standardized testing in making high-stakes decisions like whether to
promote students. "That is a really, really cynical view," he said of
comments like Dr. Ivens'. " 'I paid them off'; 'I sold them my first-born.'
There's a level of it being absolutely insidious -- when the scores look
like they might be anywhere near decent, to just make this a scandal. These
teachers and these children, they earned something."

Dr. Crew said he used the reading and math tests to screen for summer
school, despite Tobias's suspicions, because the testing company
strenuously denied until last week that there was any problem.

David Taggart, the president of CTB/McGraw-Hill, said yesterday that such
scoring problems occur rarely, and are normally detected, as in New York
City's case, by school district officials who notice something amiss when
they put the standardized test scores in the context of everything else
they know about their students.

CTB/McGraw-Hill has posted a prominent warning on its Web site, advising
school districts that "no single test can ascertain whether all educational
goals are being met."

Dr. Crew has removed five superintendents and put four more on probation,
again citing low scores.

Now, eight of the nine districts where he removed superintendents or put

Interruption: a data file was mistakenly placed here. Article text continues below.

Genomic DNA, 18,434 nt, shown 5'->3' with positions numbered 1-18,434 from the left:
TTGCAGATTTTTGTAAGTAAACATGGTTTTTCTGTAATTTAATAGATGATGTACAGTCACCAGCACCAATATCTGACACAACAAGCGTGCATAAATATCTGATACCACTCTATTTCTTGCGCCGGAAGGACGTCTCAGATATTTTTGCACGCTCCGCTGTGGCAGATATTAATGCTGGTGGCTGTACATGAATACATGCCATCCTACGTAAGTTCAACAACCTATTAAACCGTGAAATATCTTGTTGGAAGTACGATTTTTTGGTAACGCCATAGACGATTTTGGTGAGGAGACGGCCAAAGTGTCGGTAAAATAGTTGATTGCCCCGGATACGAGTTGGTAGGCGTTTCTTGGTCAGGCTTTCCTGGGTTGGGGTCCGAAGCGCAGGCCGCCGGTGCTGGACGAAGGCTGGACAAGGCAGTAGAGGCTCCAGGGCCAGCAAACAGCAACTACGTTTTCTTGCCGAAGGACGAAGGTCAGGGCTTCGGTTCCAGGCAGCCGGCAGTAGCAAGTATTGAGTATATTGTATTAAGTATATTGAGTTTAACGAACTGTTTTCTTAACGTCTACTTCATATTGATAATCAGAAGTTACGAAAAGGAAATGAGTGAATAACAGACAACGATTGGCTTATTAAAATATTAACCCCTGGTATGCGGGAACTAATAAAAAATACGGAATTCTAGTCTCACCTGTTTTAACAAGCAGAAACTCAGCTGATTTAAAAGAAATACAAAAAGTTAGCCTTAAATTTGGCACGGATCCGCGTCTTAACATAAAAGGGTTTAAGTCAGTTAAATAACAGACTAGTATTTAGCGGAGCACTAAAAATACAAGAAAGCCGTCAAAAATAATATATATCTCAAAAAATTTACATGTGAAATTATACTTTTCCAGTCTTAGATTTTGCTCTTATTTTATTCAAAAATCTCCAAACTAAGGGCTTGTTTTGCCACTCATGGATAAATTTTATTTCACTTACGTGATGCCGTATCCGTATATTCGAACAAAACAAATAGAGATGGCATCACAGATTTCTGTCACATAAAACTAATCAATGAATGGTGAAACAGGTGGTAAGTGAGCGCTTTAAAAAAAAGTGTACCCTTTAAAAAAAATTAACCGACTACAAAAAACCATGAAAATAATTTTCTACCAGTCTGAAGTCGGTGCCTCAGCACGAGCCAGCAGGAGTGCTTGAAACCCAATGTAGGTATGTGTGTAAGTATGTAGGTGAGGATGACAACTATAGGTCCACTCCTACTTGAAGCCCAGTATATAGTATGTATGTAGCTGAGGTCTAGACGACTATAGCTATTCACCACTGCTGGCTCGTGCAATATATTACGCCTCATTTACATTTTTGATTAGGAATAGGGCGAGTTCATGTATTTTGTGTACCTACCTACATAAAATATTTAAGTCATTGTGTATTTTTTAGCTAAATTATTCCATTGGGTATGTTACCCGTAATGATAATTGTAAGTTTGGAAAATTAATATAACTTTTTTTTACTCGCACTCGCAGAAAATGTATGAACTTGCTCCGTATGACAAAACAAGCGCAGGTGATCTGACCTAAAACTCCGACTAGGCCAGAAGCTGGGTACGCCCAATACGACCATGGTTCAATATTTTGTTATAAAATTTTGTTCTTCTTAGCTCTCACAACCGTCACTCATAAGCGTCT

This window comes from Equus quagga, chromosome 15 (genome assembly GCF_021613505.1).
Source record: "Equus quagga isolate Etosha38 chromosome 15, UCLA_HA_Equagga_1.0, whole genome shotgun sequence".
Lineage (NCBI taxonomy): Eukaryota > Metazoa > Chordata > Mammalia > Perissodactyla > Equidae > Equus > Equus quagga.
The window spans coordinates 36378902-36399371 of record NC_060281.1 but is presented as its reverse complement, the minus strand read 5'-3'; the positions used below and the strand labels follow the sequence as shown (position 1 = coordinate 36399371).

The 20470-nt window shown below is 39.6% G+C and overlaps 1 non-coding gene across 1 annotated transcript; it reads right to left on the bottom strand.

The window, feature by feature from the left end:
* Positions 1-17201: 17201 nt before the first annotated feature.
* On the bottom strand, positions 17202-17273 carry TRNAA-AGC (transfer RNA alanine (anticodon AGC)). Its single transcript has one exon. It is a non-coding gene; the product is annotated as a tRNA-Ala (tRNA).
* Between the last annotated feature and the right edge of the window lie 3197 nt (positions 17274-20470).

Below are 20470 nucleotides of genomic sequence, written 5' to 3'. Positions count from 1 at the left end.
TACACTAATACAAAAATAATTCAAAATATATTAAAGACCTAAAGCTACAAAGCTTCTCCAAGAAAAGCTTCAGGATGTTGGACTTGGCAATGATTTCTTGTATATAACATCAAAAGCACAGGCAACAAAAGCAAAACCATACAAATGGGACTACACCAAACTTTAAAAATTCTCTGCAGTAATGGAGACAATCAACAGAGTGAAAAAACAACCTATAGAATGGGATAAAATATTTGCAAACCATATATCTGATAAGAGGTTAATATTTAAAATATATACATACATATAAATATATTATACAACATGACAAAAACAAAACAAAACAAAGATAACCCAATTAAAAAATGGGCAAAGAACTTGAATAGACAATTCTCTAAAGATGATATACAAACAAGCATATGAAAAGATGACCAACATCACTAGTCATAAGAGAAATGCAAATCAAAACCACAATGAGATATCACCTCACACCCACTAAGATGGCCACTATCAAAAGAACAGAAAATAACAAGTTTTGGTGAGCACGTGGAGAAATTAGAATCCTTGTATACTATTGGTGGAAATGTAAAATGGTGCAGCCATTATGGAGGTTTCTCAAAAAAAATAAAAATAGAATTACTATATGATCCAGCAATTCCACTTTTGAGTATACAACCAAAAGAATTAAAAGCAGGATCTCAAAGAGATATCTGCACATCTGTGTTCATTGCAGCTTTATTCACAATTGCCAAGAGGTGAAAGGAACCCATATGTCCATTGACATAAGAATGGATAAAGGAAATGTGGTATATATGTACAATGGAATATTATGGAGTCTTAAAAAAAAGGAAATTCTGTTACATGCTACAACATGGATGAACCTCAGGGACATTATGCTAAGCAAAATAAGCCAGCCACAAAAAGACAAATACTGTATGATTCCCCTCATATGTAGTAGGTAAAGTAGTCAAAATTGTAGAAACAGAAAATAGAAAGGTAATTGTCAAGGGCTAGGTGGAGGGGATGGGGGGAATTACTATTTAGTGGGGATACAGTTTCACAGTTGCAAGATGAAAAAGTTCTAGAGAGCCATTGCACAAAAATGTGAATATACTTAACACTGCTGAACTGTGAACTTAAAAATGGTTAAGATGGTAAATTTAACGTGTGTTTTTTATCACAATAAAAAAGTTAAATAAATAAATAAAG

them on probation show gains in reading instead of declines.

Robert Riccobono, who was ousted by Dr. Crew as superintendent of district
19 in East New York, Brooklyn, said he believed his fate and that of the
other superintendents would have been different if the erroneous scores had
never been announced. Riccobono is the only superintendent appealing his
ouster. The new data, he said, could only help his case.

"Wow," he said, as he learned of the revised scores. "It has to help,
because it's clear to me that the only reason we were under scrutiny to
begin with had to do with the lower performance on the reading test."

********************************************************
*
Jerry P. Becker
Dept. of Curriculum & Instruction
Southern Illinois University
Carbondale, IL 62901-4610 USA
Fax: (618) 453-4244
Phone: (618) 453-4241 (office)
(618) 457-8903 (home)
E-mail: jbecker@siu.edu